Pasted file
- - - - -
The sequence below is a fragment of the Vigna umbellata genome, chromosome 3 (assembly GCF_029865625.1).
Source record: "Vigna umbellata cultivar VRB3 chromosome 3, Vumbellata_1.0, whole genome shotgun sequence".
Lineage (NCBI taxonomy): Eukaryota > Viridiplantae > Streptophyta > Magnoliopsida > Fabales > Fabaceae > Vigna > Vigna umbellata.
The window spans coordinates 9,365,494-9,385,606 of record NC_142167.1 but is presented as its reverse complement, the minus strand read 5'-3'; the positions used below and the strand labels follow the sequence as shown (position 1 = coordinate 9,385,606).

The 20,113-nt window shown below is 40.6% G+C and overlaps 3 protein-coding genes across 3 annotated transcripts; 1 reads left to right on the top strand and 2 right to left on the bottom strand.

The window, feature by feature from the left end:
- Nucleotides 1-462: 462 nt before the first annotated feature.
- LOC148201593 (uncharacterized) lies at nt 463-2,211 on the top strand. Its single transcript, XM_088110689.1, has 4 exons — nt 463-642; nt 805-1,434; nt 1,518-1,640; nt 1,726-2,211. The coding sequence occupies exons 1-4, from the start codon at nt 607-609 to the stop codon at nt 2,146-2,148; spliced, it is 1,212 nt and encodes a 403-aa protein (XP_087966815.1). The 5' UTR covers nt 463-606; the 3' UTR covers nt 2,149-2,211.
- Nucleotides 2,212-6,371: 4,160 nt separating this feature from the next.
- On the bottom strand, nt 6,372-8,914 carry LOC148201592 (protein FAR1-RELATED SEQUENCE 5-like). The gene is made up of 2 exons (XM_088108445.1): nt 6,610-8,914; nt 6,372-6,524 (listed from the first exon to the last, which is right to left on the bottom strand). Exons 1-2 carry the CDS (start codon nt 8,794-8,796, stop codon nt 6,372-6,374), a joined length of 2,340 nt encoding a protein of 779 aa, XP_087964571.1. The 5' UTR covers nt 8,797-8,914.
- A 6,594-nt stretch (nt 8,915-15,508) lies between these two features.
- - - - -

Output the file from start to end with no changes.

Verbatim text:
The sequence below is a fragment of the Vigna umbellata genome, chromosome 3 (assembly GCF_029865625.1).
Source record: "Vigna umbellata cultivar VRB3 chromosome 3, Vumbellata_1.0, whole genome shotgun sequence".
Lineage (NCBI taxonomy): Eukaryota > Viridiplantae > Streptophyta > Magnoliopsida > Fabales > Fabaceae > Vigna > Vigna umbellata.
The window spans coordinates 9,365,494-9,385,606 of record NC_142167.1 but is presented as its reverse complement, the minus strand read 5'-3'; the positions used below and the strand labels follow the sequence as shown (position 1 = coordinate 9,385,606).

The 20,113-nt window shown below is 40.6% G+C and overlaps 3 protein-coding genes across 3 annotated transcripts; 1 reads left to right on the top strand and 2 right to left on the bottom strand.

The window, feature by feature from the left end:
- Nucleotides 1-462: 462 nt before the first annotated feature.
- LOC148201593 (uncharacterized) lies at nt 463-2,211 on the top strand. Its single transcript, XM_088110689.1, has 4 exons — nt 463-642; nt 805-1,434; nt 1,518-1,640; nt 1,726-2,211. The coding sequence occupies exons 1-4, from the start codon at nt 607-609 to the stop codon at nt 2,146-2,148; spliced, it is 1,212 nt and encodes a 403-aa protein (XP_087966815.1). The 5' UTR covers nt 463-606; the 3' UTR covers nt 2,149-2,211.
- Nucleotides 2,212-6,371: 4,160 nt separating this feature from the next.
- On the bottom strand, nt 6,372-8,914 carry LOC148201592 (protein FAR1-RELATED SEQUENCE 5-like). The gene is made up of 2 exons (XM_088108445.1): nt 6,610-8,914; nt 6,372-6,524 (listed from the first exon to the last, which is right to left on the bottom strand). Exons 1-2 carry the CDS (start codon nt 8,794-8,796, stop codon nt 6,372-6,374), a joined length of 2,340 nt encoding a protein of 779 aa, XP_087964571.1. The 5' UTR covers nt 8,797-8,914.
- A 6,594-nt stretch (nt 8,915-15,508) lies between these two features.